Voting Leave (Colorado Law) and Politics in the Workplace
Fortunately, there are many options available today on how and when to vote (mail-in ballot is my personal favorite). But, as we all know, some people just like to head to the voting centers on Election Day and then proudly display their “I VOTED” sticker on their lapel. Employers can encourage – but not require – employees to vote using a certain method, but they can mandate the hours the employee takes off to minimize the disruption to the workplace. So, for those employees who prefer to vote in person on Election Day, Colorado employers need to know the law regarding Voting Leave.
Voting Leave – Colorado Law
Colorado law requires employers to provide employees with up to two hours of paid leave to vote, unless:
- An employee has not requested the leave at least one day before the vote date, or
- The employee has three or more hours after the opening or before the closing of the polls during which the voter is not required to be on the job.
An employer may specify the hours an employee may take leave to vote, but the period must fall at the beginning or end of the work period if the employee so requests.CO Stat. 1-7-102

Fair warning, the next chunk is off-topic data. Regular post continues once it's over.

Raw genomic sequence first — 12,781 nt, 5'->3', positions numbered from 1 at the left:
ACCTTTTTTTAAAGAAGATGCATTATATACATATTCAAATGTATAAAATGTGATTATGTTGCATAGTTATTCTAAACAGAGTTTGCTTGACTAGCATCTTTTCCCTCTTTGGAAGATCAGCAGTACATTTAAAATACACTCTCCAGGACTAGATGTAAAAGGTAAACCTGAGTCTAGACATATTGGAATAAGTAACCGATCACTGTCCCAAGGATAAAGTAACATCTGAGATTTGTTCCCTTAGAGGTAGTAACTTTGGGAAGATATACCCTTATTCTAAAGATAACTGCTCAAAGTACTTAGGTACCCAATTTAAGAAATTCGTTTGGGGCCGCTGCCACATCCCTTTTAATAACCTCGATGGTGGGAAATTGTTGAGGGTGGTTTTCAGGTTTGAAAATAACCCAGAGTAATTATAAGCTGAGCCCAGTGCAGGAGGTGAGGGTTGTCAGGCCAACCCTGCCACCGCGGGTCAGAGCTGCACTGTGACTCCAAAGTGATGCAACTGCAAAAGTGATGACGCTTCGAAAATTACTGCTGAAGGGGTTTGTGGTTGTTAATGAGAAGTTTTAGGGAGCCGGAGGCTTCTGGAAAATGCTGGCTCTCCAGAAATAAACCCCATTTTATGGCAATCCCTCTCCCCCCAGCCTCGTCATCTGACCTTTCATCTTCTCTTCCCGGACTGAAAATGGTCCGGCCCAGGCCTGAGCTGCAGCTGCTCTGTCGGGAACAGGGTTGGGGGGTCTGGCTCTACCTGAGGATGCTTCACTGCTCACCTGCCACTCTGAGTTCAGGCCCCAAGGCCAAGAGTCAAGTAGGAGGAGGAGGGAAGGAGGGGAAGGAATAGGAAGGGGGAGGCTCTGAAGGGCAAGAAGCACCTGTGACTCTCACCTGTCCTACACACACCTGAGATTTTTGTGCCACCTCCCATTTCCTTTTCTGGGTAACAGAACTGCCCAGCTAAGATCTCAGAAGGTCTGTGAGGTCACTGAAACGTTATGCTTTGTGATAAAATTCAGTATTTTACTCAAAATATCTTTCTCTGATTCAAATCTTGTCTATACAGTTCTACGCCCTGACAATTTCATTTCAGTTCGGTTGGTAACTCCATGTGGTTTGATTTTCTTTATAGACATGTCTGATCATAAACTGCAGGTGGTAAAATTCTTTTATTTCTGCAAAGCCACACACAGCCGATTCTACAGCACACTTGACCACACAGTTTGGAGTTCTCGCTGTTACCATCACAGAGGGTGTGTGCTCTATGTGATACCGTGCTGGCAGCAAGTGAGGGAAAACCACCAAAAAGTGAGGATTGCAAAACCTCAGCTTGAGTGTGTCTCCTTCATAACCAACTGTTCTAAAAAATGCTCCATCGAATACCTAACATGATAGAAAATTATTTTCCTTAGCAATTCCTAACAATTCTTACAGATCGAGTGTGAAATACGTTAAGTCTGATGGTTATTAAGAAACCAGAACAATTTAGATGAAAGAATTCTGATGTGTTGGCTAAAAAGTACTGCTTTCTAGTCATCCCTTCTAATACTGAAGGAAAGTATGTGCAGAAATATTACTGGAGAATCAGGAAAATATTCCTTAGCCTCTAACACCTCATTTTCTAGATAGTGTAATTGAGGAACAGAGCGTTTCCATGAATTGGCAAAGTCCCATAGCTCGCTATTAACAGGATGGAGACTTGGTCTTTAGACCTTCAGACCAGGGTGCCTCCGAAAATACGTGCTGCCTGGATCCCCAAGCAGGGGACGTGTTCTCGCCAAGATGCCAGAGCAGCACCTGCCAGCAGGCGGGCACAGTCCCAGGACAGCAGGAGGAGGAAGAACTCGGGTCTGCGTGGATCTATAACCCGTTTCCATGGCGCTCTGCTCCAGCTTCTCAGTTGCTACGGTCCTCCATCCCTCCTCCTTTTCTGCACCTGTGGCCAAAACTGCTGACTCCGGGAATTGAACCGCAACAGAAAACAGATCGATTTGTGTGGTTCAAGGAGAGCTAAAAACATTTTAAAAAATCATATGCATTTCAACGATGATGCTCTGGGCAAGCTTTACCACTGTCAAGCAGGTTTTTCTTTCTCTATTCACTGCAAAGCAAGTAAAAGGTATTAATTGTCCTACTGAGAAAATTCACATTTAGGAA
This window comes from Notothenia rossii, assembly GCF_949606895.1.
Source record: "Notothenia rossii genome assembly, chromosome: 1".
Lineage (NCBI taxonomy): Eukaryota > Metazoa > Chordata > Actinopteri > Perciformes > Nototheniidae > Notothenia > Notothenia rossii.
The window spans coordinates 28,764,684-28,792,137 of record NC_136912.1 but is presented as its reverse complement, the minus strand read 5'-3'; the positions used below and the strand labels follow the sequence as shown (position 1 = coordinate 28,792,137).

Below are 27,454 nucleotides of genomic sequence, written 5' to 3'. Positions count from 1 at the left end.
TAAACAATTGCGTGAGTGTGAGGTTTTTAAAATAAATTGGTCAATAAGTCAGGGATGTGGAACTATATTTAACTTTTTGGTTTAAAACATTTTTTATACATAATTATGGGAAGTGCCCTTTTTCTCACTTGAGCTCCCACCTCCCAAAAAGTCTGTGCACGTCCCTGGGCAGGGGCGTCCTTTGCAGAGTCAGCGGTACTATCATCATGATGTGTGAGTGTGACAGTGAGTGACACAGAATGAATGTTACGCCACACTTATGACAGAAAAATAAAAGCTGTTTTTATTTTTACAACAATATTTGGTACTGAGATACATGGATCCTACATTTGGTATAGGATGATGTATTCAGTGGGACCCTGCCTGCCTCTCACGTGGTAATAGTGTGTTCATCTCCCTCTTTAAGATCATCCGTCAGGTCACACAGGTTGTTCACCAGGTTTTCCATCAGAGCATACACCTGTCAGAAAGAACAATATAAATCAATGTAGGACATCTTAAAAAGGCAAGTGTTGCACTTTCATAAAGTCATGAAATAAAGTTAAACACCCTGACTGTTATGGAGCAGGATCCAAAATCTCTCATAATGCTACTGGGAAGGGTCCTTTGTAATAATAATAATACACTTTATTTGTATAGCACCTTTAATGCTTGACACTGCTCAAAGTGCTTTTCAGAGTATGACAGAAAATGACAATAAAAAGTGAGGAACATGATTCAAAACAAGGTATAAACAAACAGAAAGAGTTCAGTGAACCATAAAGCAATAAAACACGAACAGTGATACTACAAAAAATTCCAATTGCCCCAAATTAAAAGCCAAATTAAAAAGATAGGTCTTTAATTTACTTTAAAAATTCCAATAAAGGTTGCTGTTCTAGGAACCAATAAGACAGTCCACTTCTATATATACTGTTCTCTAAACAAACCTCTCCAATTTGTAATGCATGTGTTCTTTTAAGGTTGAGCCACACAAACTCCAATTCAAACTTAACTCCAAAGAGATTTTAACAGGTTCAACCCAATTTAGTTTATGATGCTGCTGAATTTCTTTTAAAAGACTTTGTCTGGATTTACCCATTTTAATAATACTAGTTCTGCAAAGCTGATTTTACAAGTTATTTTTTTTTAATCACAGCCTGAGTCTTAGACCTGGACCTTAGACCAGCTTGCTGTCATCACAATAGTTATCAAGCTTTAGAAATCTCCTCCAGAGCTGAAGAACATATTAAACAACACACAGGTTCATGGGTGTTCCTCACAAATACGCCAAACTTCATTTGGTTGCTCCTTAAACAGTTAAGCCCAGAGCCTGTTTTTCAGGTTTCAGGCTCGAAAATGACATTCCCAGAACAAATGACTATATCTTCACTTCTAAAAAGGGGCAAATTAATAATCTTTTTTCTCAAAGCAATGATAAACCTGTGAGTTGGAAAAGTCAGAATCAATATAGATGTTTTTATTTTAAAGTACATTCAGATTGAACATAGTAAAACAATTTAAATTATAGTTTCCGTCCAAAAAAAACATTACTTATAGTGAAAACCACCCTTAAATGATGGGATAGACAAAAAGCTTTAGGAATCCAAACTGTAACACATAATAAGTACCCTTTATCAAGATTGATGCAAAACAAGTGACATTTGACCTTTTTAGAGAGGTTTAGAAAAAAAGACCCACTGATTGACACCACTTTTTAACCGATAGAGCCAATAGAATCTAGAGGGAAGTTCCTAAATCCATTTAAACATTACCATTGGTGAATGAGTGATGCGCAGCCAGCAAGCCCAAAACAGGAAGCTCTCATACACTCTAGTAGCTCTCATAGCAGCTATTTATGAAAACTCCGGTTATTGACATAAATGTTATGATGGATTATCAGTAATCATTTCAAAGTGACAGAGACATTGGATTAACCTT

Politics in the Workplace
Amid every election season, politics seems to infiltrate into almost every aspect of life, and the workplace is certainly not excluded. Employers must take note of important legal issues involving politics in the workplace. Impassioned political conversations may be deemed discriminatory or harassing to an individual based on gender, national origin, race, or religion. But employers may not prohibit all political discussion in the workplace because some political speech could intersect with work-related matters (i.e., immigration reform, equal pay, minimum wage…) and therefore may be protected.
2018 GENERAL ELECTION – ENCOURAGE YOUR EMPLOYEES TO VOTE!
The Information Provided Does Not Constitute Legal Advice
J. Kent Staffing is a Denver temporary staffing agency and has a world-wide audience. Employment laws and regulations vary from state to state and country to country. Therefore, employers, temporary staffing agencies, and direct hire recruiting firms should consult their own labor or employment law attorneys with additional questions or for guidance and more information specific to their country, state and workplace.